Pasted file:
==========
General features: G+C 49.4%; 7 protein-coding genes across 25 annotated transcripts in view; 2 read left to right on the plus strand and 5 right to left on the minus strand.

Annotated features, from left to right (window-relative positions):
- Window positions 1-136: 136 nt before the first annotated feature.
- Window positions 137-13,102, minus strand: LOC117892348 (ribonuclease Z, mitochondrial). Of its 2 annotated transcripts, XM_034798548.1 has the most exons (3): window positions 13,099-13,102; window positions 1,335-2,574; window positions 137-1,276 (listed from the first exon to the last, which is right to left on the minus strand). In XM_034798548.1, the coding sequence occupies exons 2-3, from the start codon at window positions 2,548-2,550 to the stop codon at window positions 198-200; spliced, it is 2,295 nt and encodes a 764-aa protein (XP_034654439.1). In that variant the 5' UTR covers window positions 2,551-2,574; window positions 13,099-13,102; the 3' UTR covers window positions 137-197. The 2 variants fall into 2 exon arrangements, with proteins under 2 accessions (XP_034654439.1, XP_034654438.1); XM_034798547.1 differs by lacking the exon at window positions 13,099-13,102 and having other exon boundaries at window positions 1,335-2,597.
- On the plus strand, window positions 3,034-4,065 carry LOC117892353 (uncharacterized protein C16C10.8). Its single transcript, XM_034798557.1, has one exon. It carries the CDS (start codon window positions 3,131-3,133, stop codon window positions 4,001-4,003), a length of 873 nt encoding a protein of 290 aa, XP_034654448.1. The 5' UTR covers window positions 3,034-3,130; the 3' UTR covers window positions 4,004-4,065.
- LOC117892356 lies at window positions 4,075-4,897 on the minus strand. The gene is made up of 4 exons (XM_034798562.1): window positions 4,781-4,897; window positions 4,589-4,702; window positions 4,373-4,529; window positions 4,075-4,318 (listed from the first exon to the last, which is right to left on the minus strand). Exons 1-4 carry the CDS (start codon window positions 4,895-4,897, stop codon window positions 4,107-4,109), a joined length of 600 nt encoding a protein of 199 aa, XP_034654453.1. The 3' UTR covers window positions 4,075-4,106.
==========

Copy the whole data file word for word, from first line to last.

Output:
General features: G+C 49.4%; 7 protein-coding genes across 25 annotated transcripts in view; 2 read left to right on the plus strand and 5 right to left on the minus strand.

Annotated features, from left to right (window-relative positions):
- Window positions 1-136: 136 nt before the first annotated feature.
- Window positions 137-13,102, minus strand: LOC117892348 (ribonuclease Z, mitochondrial). Of its 2 annotated transcripts, XM_034798548.1 has the most exons (3): window positions 13,099-13,102; window positions 1,335-2,574; window positions 137-1,276 (listed from the first exon to the last, which is right to left on the minus strand). In XM_034798548.1, the coding sequence occupies exons 2-3, from the start codon at window positions 2,548-2,550 to the stop codon at window positions 198-200; spliced, it is 2,295 nt and encodes a 764-aa protein (XP_034654439.1). In that variant the 5' UTR covers window positions 2,551-2,574; window positions 13,099-13,102; the 3' UTR covers window positions 137-197. The 2 variants fall into 2 exon arrangements, with proteins under 2 accessions (XP_034654439.1, XP_034654438.1); XM_034798547.1 differs by lacking the exon at window positions 13,099-13,102 and having other exon boundaries at window positions 1,335-2,597.
- On the plus strand, window positions 3,034-4,065 carry LOC117892353 (uncharacterized protein C16C10.8). Its single transcript, XM_034798557.1, has one exon. It carries the CDS (start codon window positions 3,131-3,133, stop codon window positions 4,001-4,003), a length of 873 nt encoding a protein of 290 aa, XP_034654448.1. The 5' UTR covers window positions 3,034-3,130; the 3' UTR covers window positions 4,004-4,065.
- LOC117892356 lies at window positions 4,075-4,897 on the minus strand. The gene is made up of 4 exons (XM_034798562.1): window positions 4,781-4,897; window positions 4,589-4,702; window positions 4,373-4,529; window positions 4,075-4,318 (listed from the first exon to the last, which is right to left on the minus strand). Exons 1-4 carry the CDS (start codon window positions 4,895-4,897, stop codon window positions 4,107-4,109), a joined length of 600 nt encoding a protein of 199 aa, XP_034654453.1. The 3' UTR covers window positions 4,075-4,106.